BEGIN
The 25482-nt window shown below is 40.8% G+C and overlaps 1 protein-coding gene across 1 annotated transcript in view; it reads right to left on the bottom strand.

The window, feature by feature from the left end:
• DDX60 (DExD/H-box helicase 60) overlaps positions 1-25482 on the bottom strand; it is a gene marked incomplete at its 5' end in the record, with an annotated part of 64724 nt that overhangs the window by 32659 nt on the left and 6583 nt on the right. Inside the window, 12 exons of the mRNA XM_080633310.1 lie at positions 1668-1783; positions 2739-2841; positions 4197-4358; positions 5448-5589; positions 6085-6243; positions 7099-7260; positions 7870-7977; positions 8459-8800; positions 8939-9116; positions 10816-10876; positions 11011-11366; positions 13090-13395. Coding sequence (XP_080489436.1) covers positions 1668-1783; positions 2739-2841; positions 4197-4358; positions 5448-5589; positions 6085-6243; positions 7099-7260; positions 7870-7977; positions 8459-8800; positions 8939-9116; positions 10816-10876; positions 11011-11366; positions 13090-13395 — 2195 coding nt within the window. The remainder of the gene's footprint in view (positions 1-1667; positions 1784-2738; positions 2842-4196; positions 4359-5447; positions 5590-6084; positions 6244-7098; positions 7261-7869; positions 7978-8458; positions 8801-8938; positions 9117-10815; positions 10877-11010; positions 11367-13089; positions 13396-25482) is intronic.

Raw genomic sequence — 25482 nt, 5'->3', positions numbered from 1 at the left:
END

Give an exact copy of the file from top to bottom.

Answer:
The 25482-nt window shown below is 40.8% G+C and overlaps 1 protein-coding gene across 1 annotated transcript in view; it reads right to left on the bottom strand.

The window, feature by feature from the left end:
• DDX60 (DExD/H-box helicase 60) overlaps positions 1-25482 on the bottom strand; it is a gene marked incomplete at its 5' end in the record, with an annotated part of 64724 nt that overhangs the window by 32659 nt on the left and 6583 nt on the right. Inside the window, 12 exons of the mRNA XM_080633310.1 lie at positions 1668-1783; positions 2739-2841; positions 4197-4358; positions 5448-5589; positions 6085-6243; positions 7099-7260; positions 7870-7977; positions 8459-8800; positions 8939-9116; positions 10816-10876; positions 11011-11366; positions 13090-13395. Coding sequence (XP_080489436.1) covers positions 1668-1783; positions 2739-2841; positions 4197-4358; positions 5448-5589; positions 6085-6243; positions 7099-7260; positions 7870-7977; positions 8459-8800; positions 8939-9116; positions 10816-10876; positions 11011-11366; positions 13090-13395 — 2195 coding nt within the window. The remainder of the gene's footprint in view (positions 1-1667; positions 1784-2738; positions 2842-4196; positions 4359-5447; positions 5590-6084; positions 6244-7098; positions 7261-7869; positions 7978-8458; positions 8801-8938; positions 9117-10815; positions 10877-11010; positions 11367-13089; positions 13396-25482) is intronic.

Raw genomic sequence — 25482 nt, 5'->3', positions numbered from 1 at the left: